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Explosive BAFTA night for The Hurt Locker

The British Academy of Film and Television Arts has handed an awards-season boost to the independently financed nail-biting thriller about an American bomb disposal squad in Iraq, The Hurt Locker.
Kathryn Bigelow is keeping herself in the spotlight, with more than a week to go until the Oscar ballots are due in, picking up the Best Director BAFTA, as the former journalist Mark Boal secured the award for the Best Original Screenplay and the movie itself was honoured as the best film of last year.
It also picked up the technical awards for cinematography, sound and editing.
But here’s where the parochial nature of the British Academy awards can start to throw up some oddities. An Education – which missed out on the top prize to the Hurt Locker – was also up for the Best British Film Award. You might think that if it were so good to be the only British production to be up for the Best Film prize, it would be a shoo-in, right? No. This went to Andrea Arnold’s Fish Tank. Another nominee in this category, Duncan Jones’ science fiction mystery Moon earned him the prize for the most outstanding debut by a British film-maker.
It’s the acting categories which attract much of the attention, where Oscar-hopes are concerned, with many of the same stars up for the same awards. In the supporting categories, the prizes went to actors seen as the favourites for next month’s Academy Awards – Christoph Waltz picking up the actor honour for Inglourious Basterds and Mo’Nique winning the Best Supporting Actress BAFTA. But arguably, parochialism has returned in the leading acting contests. No-one will question whether Colin Firth or Carey Mulligan deserve their prizes for A Single Man and An Education, respectively, but could it be the case that the British Academy is more inclined to honour the British actors?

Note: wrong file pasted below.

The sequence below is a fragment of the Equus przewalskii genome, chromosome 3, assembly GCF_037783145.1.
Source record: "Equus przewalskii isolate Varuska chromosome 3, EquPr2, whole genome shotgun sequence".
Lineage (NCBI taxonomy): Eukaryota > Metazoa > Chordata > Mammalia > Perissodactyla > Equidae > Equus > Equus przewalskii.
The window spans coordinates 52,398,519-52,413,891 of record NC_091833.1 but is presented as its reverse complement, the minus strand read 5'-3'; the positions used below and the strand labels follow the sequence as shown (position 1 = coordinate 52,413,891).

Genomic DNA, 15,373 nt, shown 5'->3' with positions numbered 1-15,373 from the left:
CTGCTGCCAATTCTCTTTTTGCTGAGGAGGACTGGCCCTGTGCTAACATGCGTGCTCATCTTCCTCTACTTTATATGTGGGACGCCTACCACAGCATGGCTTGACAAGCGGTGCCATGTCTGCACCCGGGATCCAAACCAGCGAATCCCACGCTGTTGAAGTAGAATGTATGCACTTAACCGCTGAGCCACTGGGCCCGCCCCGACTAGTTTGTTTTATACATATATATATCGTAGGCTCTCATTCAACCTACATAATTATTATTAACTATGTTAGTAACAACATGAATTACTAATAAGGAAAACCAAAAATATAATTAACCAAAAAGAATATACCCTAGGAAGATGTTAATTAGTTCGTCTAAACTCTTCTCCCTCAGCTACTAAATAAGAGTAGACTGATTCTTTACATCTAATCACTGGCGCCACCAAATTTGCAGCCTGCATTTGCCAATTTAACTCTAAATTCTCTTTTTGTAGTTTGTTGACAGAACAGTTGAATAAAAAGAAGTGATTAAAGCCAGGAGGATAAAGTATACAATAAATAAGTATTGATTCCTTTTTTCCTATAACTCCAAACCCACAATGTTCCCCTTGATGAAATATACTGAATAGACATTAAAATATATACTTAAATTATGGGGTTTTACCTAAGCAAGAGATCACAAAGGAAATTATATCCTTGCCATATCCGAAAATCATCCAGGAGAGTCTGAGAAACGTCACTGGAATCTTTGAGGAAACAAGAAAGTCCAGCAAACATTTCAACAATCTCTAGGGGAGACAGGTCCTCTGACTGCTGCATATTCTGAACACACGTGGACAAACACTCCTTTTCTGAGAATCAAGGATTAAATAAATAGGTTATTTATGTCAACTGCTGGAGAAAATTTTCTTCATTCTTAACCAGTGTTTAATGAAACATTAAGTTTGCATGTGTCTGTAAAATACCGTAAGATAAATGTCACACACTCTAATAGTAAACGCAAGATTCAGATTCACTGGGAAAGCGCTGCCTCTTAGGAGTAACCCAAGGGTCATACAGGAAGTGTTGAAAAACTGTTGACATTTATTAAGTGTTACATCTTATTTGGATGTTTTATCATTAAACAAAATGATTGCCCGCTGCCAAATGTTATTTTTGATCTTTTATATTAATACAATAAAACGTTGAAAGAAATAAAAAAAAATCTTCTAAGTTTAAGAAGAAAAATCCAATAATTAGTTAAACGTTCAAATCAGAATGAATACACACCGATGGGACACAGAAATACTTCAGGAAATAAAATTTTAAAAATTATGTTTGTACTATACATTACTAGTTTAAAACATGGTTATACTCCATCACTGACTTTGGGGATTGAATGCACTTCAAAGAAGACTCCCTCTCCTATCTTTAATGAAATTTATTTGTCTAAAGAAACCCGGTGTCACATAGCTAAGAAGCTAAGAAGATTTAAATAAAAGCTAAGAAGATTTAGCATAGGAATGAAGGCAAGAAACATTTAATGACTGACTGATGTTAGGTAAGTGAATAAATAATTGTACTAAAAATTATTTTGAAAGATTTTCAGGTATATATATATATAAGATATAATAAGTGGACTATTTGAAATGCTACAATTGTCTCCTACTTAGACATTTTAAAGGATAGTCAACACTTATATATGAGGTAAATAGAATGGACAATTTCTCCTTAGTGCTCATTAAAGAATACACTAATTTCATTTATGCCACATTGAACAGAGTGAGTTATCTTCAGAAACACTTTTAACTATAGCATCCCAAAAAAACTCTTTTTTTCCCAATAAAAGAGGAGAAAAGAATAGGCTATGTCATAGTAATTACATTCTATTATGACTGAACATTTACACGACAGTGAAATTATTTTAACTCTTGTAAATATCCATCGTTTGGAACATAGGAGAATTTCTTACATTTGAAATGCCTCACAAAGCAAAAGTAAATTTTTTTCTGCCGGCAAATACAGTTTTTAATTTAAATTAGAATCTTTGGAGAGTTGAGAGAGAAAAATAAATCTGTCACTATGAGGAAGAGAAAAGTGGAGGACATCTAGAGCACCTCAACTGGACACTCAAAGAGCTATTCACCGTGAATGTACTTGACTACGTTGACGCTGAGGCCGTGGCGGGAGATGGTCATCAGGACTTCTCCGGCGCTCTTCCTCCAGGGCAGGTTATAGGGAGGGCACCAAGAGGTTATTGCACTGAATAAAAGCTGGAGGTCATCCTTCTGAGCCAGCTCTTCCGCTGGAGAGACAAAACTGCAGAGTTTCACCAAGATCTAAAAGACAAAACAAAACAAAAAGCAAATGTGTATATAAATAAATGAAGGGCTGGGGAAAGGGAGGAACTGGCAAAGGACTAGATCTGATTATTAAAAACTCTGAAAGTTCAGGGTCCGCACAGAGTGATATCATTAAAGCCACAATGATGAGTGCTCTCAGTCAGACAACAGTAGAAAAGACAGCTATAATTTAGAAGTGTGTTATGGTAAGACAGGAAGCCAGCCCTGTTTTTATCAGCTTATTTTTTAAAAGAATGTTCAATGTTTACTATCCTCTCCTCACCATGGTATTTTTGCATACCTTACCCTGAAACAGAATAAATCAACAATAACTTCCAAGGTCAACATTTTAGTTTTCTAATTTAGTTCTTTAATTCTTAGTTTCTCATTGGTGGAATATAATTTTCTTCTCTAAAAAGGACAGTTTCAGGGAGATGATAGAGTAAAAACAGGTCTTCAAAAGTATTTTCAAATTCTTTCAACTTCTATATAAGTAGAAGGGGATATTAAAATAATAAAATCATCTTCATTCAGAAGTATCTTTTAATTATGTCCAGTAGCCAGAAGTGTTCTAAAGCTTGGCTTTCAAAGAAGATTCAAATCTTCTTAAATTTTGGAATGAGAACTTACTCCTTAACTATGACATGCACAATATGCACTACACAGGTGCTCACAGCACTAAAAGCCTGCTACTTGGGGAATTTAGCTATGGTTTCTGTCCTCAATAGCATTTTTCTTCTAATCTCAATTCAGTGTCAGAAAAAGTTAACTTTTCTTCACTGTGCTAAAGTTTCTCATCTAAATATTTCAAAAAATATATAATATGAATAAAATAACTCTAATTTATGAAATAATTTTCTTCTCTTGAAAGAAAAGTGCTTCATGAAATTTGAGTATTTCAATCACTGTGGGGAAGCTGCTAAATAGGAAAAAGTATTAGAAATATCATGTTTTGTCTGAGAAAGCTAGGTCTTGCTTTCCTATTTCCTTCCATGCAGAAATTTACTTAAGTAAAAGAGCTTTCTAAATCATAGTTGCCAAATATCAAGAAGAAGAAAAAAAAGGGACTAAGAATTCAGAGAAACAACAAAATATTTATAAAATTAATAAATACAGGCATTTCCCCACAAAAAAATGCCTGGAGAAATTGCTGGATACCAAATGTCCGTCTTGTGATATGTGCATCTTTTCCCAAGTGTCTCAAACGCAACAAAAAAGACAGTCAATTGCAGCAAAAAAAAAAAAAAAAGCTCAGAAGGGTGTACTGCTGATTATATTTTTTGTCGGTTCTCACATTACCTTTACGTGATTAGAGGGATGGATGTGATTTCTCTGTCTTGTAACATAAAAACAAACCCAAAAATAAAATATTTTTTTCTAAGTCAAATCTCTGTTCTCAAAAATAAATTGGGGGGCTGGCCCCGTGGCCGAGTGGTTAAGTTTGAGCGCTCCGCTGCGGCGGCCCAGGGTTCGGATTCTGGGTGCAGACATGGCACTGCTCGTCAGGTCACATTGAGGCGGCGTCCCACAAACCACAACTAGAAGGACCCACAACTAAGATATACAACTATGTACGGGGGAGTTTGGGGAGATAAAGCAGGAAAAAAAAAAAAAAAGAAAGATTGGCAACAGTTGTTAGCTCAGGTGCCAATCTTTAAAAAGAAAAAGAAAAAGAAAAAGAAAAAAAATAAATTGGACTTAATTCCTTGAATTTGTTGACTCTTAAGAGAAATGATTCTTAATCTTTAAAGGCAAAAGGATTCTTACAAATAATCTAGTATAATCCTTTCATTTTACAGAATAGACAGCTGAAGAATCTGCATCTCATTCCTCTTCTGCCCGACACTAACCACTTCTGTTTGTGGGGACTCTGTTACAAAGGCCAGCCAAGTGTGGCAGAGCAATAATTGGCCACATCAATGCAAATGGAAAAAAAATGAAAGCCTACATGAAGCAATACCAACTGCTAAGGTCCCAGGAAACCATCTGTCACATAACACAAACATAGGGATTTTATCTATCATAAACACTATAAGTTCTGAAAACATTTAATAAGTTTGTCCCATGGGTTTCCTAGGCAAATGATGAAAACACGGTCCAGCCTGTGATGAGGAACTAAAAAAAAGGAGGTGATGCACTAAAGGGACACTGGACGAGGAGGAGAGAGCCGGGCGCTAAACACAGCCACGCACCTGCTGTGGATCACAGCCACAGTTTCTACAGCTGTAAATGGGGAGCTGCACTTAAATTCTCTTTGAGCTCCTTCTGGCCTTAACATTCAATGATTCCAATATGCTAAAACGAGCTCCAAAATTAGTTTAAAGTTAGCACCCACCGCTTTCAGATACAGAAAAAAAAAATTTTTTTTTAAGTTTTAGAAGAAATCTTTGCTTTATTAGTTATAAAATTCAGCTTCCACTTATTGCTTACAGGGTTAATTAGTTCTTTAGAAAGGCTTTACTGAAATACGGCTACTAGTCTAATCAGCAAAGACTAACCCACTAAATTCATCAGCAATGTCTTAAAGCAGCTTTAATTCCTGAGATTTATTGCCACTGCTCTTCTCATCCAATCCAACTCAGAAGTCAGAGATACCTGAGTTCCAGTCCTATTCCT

Other key prizes of the night include Up In the Air taking the Best Adapted Screenplay prize, A Prophet being chosen as the Best Foreign Film and the Best Feature Animation went to Up, which was also honoured for its music.
The Best Short Animation was Mother of Many, while the Best Short Film was I Do Air.
Avatar didn’t go away empty-handed, unsurprisingly and uncontroversially collecting awards for Visual Effects and Production Design. Another film to pick up more specialist honours was the period drama The Young Victoria, which won awards for Best Costume and Best Make Up & Hair.
Also, at the glamorous ceremony at the Royal Opera House, Twilight’s Kristen Stewart was chosen as the Rising Star, beating off the Best Leading Actress winner Carey Mulligan, among others.
And Vanessa Redgrave was made a Fellow of the British Academy.



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